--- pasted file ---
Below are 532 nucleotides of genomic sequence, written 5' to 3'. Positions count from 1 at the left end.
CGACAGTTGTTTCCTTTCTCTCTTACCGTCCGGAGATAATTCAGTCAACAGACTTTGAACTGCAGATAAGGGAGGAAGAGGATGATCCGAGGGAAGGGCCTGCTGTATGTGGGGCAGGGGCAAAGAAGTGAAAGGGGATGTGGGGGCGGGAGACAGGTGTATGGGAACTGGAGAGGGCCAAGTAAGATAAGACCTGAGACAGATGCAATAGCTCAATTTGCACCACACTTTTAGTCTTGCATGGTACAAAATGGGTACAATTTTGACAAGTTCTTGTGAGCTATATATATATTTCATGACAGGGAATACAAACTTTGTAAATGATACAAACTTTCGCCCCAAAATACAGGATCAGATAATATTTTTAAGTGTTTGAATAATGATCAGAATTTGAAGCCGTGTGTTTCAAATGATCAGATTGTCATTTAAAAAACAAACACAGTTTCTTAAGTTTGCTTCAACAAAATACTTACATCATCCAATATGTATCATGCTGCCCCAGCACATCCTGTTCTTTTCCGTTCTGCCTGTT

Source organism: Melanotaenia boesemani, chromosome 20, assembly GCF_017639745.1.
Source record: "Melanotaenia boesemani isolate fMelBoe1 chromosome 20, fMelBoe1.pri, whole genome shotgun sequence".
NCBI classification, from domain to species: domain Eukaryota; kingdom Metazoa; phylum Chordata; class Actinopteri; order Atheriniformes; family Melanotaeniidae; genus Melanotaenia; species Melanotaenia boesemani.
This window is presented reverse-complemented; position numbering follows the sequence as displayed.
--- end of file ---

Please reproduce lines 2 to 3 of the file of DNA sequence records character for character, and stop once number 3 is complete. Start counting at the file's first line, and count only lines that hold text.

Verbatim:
CGACAGTTGTTTCCTTTCTCTCTTACCGTCCGGAGATAATTCAGTCAACAGACTTTGAACTGCAGATAAGGGAGGAAGAGGATGATCCGAGGGAAGGGCCTGCTGTATGTGGGGCAGGGGCAAAGAAGTGAAAGGGGATGTGGGGGCGGGAGACAGGTGTATGGGAACTGGAGAGGGCCAAGTAAGATAAGACCTGAGACAGATGCAATAGCTCAATTTGCACCACACTTTTAGTCTTGCATGGTACAAAATGGGTACAATTTTGACAAGTTCTTGTGAGCTATATATATATTTCATGACAGGGAATACAAACTTTGTAAATGATACAAACTTTCGCCCCAAAATACAGGATCAGATAATATTTTTAAGTGTTTGAATAATGATCAGAATTTGAAGCCGTGTGTTTCAAATGATCAGATTGTCATTTAAAAAACAAACACAGTTTCTTAAGTTTGCTTCAACAAAATACTTACATCATCCAATATGTATCATGCTGCCCCAGCACATCCTGTTCTTTTCCGTTCTGCCTGTT

Source organism: Melanotaenia boesemani, chromosome 20, assembly GCF_017639745.1.